The Tuesday after Thanksgiving, known as Giving Tuesday, seems to kick off the year-end push for people to give to their favorite charities. This crazy year, with seemingly more people in need, you may be inclined to participate more than usual during this giving season. It seems like whenever there is a catastrophe, such as a hurricane, nefarious individuals try to take advantage of people’s wanting to help through sham charitable organizations. With the pandemic this year, we warn you to watch out for the shysters pulling your emotional purse-strings and we encourage you to do your homework before giving. Here’s how:
First off, some basics:
- Don’t ever give through prepaid debit cards or gift cards
- Don’t give in to pressure scammers try to push people into quick giving decisions
- Don’t donate by text
- Be very leery giving to causes through GoFundMe or crowdfunding sites
- Learn about the Charity’s mission and successes to make sure it aligns with what you want to give to
Beyond just the basics, I want to make sure the money I donate is spent predominately on the specific cause. The easiest way to check that is to visit one of a few charity rating sites. My favorites are either Charity Navigator or Better Business Bureau’s Wise Giving Alliance. The problem is there are over 1.4 million charities in the United States. While these sites will have information and ratings for the larger well-known organizations, they do not cover anywhere close to them all. For example, Charity Navigator only rates 9,000 of those 1.4 million charities.
If you cannot find rating information on the organization you are considering supporting, you are not out of luck. Certain states require charities to be registered to solicit donations in that state. For example, any charity (excluding religious, educational, political and governmental agencies) soliciting for donations in the state of Florida has to register with the Florida Department of Agriculture and Consumer Services. Florida has a basic looking, but really good, search tool called “Check-A-Charity.” It clearly reports revenues and breaks out spending between fundraising expenses, administrative expenses, and program service expenses (spending for its causes). You can also download forms filed with Florida, such as the registration application and sometimes financial information. This is a fantastic tool to dig beyond the organization’s website and pamphlets.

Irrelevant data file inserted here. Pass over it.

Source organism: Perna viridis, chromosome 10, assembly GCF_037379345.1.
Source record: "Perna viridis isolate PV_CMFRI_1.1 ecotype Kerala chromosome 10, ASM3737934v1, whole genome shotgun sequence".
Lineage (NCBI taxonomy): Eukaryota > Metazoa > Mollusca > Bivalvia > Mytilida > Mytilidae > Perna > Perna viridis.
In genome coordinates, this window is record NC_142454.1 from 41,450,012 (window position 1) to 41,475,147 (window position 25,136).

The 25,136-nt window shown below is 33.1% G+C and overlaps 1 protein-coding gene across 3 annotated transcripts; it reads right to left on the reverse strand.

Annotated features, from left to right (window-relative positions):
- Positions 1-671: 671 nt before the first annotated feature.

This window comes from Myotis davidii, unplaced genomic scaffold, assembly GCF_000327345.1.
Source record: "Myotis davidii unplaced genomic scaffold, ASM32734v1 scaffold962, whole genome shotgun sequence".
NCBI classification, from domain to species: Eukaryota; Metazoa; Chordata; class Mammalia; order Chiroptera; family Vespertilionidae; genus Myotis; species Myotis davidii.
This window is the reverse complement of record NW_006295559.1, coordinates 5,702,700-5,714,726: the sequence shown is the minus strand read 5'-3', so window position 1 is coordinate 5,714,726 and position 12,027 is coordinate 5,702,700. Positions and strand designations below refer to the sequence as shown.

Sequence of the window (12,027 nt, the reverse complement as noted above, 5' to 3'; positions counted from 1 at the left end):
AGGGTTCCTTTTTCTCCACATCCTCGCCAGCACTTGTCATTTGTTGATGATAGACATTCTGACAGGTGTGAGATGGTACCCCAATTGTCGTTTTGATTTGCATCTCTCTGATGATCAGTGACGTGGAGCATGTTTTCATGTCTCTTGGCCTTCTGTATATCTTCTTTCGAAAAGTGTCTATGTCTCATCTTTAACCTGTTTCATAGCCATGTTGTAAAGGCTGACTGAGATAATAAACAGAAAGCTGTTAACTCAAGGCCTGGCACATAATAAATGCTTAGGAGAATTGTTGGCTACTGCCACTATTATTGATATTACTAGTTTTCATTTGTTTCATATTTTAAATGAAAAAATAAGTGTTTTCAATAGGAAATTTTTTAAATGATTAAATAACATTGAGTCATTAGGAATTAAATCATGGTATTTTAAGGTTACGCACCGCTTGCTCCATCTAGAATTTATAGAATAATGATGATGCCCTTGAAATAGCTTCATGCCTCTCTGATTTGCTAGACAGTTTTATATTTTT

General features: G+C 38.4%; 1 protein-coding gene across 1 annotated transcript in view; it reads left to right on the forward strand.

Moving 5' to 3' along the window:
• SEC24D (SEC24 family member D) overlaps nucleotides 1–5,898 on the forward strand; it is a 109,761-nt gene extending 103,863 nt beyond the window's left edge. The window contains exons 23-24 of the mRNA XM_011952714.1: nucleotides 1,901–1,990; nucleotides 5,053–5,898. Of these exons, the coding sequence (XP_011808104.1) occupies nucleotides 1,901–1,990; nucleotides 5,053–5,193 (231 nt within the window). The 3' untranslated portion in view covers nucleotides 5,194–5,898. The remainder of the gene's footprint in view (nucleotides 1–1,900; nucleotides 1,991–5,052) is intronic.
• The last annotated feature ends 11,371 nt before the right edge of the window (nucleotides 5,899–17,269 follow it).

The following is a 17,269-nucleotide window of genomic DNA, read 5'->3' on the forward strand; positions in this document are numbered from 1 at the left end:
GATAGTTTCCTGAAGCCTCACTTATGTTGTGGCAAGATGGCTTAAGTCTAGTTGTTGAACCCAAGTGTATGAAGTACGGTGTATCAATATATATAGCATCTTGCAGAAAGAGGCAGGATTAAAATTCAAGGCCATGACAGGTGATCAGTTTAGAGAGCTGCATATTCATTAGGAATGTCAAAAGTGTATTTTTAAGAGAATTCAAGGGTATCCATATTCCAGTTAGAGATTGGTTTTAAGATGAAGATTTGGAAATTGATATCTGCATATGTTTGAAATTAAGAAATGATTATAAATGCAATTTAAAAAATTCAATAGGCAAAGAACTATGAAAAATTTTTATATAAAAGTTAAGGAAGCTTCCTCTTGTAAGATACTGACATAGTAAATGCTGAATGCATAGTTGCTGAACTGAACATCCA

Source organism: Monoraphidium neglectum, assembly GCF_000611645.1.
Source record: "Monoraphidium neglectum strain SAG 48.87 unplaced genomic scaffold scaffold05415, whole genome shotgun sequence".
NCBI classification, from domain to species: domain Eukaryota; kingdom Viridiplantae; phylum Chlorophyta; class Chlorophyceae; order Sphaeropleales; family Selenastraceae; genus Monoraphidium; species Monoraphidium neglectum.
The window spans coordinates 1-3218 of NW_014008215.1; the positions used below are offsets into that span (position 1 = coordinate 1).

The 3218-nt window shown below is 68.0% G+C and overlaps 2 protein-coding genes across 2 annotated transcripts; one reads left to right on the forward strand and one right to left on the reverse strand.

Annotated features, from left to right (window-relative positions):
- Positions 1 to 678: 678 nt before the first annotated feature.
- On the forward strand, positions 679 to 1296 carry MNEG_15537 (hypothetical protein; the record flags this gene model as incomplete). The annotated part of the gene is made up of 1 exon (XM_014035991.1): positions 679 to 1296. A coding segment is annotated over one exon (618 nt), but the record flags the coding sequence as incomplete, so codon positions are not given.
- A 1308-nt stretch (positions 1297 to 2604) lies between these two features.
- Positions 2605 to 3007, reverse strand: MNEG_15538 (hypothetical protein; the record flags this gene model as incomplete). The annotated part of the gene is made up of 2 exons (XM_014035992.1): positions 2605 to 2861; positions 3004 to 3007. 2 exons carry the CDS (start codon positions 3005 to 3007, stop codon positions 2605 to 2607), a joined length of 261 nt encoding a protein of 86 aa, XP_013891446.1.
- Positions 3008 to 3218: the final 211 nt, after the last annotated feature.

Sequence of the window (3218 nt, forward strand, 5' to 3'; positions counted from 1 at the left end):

I especially pay attention to the expense side of the equation, looking to see what percent of a charity’s spending goes towards- fundraising and administration, and what goes to its causes, or “Program Services Expenses.” Obviously, as a donor, I prefer my donation to be spent on the actual cause, not on fundraising and admin. The Wise Giving Alliance suggest at least 65% of a charity’s expenses should go towards serving its mission but I personally think it should be even higher. The one possible exception, newly established smaller charities that are just getting going would reasonably have higher initial expenses.
When you are researching a charity, I can’t stress enough how important it is to get the exact name for the organization, as the often sound very similar to each other. For example, using Florida’s Check-A-Charity tool, I found a charity called “National Breast Cancer Foundation” that spends 76% of its expenses on its causes. I found another called “National Cancer Assistance Foundation” that only spends 30% of its expenses on causes. If you think that 30% number sounds bad, consider this next example. A charity called “United Cancer Support Foundation” that also solicits under the name “American Breast Cancer Support Organization” reports only 9% of almost $3 million in spending went towards its causes. They sound somewhat similar by name, but their use of funds is vastly different. Again, this highlights how important it is to get the exact name, and how important it is to check where you are donating money.
Unfortunately, just like with anything, there are both good and bad organizations in the charitable world. Just because a charity has a good name, a heartfelt story, and a website that emotionally pushes us to action, it is still important to do a little research before giving to make sure the organizations will be good stewards of your donation. Fortunately, with the available tools, a little bit of time and effort can go a long way in making sure your donation dollars are effectively supporting your cause.
This material is provided as a courtesy and for educational purposes only. All information contained herein is derived from sources deemed to be reliable but cannot be guaranteed.